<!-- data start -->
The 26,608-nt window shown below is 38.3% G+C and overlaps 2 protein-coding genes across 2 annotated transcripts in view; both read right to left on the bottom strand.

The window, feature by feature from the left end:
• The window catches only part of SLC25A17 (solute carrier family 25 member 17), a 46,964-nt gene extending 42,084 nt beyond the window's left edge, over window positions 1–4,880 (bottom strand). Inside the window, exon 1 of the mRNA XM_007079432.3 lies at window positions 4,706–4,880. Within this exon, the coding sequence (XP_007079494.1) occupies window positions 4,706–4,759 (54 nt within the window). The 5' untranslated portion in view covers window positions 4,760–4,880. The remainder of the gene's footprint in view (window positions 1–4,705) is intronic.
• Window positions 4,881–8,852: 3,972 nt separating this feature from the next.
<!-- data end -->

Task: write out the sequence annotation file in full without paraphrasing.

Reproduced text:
The 26,608-nt window shown below is 38.3% G+C and overlaps 2 protein-coding genes across 2 annotated transcripts in view; both read right to left on the bottom strand.

The window, feature by feature from the left end:
• The window catches only part of SLC25A17 (solute carrier family 25 member 17), a 46,964-nt gene extending 42,084 nt beyond the window's left edge, over window positions 1–4,880 (bottom strand). Inside the window, exon 1 of the mRNA XM_007079432.3 lies at window positions 4,706–4,880. Within this exon, the coding sequence (XP_007079494.1) occupies window positions 4,706–4,759 (54 nt within the window). The 5' untranslated portion in view covers window positions 4,760–4,880. The remainder of the gene's footprint in view (window positions 1–4,705) is intronic.
• Window positions 4,881–8,852: 3,972 nt separating this feature from the next.